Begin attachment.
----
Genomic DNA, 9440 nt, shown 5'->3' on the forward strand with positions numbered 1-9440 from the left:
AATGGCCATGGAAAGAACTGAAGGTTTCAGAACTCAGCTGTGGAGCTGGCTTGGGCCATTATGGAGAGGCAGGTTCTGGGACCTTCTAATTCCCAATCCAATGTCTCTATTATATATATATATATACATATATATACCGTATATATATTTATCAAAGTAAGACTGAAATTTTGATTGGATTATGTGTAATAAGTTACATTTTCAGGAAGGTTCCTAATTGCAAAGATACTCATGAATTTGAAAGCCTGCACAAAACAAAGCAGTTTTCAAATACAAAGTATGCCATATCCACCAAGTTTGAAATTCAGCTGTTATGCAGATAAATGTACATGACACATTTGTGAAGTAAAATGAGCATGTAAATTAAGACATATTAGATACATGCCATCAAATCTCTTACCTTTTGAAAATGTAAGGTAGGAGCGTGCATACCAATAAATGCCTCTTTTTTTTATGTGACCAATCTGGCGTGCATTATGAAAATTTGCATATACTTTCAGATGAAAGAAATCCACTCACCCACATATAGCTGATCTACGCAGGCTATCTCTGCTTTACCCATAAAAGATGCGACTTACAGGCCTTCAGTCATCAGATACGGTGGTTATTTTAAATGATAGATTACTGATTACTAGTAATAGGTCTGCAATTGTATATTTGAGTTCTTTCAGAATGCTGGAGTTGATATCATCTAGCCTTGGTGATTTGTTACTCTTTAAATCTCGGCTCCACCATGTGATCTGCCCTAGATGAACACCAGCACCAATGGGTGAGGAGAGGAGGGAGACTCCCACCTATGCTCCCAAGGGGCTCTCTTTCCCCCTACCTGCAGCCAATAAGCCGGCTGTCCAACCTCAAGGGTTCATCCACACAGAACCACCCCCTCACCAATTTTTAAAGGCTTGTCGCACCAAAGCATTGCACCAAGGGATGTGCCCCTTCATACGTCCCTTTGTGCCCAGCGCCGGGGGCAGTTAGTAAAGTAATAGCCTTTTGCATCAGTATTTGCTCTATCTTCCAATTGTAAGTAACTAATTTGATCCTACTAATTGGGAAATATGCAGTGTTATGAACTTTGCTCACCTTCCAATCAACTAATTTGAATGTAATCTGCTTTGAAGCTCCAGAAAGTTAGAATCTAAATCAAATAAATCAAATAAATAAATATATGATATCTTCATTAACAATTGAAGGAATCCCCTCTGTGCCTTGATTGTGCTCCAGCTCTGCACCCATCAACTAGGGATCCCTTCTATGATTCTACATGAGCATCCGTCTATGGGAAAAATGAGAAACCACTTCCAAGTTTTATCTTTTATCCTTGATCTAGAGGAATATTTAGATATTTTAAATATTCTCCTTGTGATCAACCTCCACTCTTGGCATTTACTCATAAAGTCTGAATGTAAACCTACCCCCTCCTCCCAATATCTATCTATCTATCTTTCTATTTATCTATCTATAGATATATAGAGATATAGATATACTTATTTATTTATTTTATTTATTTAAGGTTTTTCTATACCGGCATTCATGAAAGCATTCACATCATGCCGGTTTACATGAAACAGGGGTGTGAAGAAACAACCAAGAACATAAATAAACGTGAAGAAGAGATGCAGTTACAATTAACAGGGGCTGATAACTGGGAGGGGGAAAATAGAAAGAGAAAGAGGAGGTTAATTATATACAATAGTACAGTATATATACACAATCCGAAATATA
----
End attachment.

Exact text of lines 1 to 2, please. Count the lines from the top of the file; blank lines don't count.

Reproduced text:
Genomic DNA, 9440 nt, shown 5'->3' on the forward strand with positions numbered 1-9440 from the left:
AATGGCCATGGAAAGAACTGAAGGTTTCAGAACTCAGCTGTGGAGCTGGCTTGGGCCATTATGGAGAGGCAGGTTCTGGGACCTTCTAATTCCCAATCCAATGTCTCTATTATATATATATATATACATATATATACCGTATATATATTTATCAAAGTAAGACTGAAATTTTGATTGGATTATGTGTAATAAGTTACATTTTCAGGAAGGTTCCTAATTGCAAAGATACTCATGAATTTGAAAGCCTGCACAAAACAAAGCAGTTTTCAAATACAAAGTATGCCATATCCACCAAGTTTGAAATTCAGCTGTTATGCAGATAAATGTACATGACACATTTGTGAAGTAAAATGAGCATGTAAATTAAGACATATTAGATACATGCCATCAAATCTCTTACCTTTTGAAAATGTAAGGTAGGAGCGTGCATACCAATAAATGCCTCTTTTTTTTATGTGACCAATCTGGCGTGCATTATGAAAATTTGCATATACTTTCAGATGAAAGAAATCCACTCACCCACATATAGCTGATCTACGCAGGCTATCTCTGCTTTACCCATAAAAGATGCGACTTACAGGCCTTCAGTCATCAGATACGGTGGTTATTTTAAATGATAGATTACTGATTACTAGTAATAGGTCTGCAATTGTATATTTGAGTTCTTTCAGAATGCTGGAGTTGATATCATCTAGCCTTGGTGATTTGTTACTCTTTAAATCTCGGCTCCACCATGTGATCTGCCCTAGATGAACACCAGCACCAATGGGTGAGGAGAGGAGGGAGACTCCCACCTATGCTCCCAAGGGGCTCTCTTTCCCCCTACCTGCAGCCAATAAGCCGGCTGTCCAACCTCAAGGGTTCATCCACACAGAACCACCCCCTCACCAATTTTTAAAGGCTTGTCGCACCAAAGCATTGCACCAAGGGATGTGCCCCTTCATACGTCCCTTTGTGCCCAGCGCCGGGGGCAGTTAGTAAAGTAATAGCCTTTTGCATCAGTATTTGCTCTATCTTCCAATTGTAAGTAACTAATTTGATCCTACTAATTGGGAAATATGCAGTGTTATGAACTTTGCTCACCTTCCAATCAACTAATTTGAATGTAATCTGCTTTGAAGCTCCAGAAAGTTAGAATCTAAATCAAATAAATCAAATAAATAAATATATGATATCTTCATTAACAATTGAAGGAATCCCCTCTGTGCCTTGATTGTGCTCCAGCTCTGCACCCATCAACTAGGGATCCCTTCTATGATTCTACATGAGCATCCGTCTATGGGAAAAATGAGAAACCACTTCCAAGTTTTATCTTTTATCCTTGATCTAGAGGAATATTTAGATATTTTAAATATTCTCCTTGTGATCAACCTCCACTCTTGGCATTTACTCATAAAGTCTGAATGTAAACCTACCCCCTCCTCCCAATATCTATCTATCTATCTTTCTATTTATCTATCTATAGATATATAGAGATATAGATATACTTATTTATTTATTTTATTTATTTAAGGTTTTTCTATACCGGCATTCATGAAAGCATTCACATCATGCCGGTTTACATGAAACAGGGGTGTGAAGAAACAACCAAGAACATAAATAAACGTGAAGAAGAGATGCAGTTACAATTAACAGGGGCTGATAACTGGGAGGGGGAAAATAGAAAGAGAAAGAGGAGGTTAATTATATACAATAGTACAGTATATATACACAATCCGAAATATA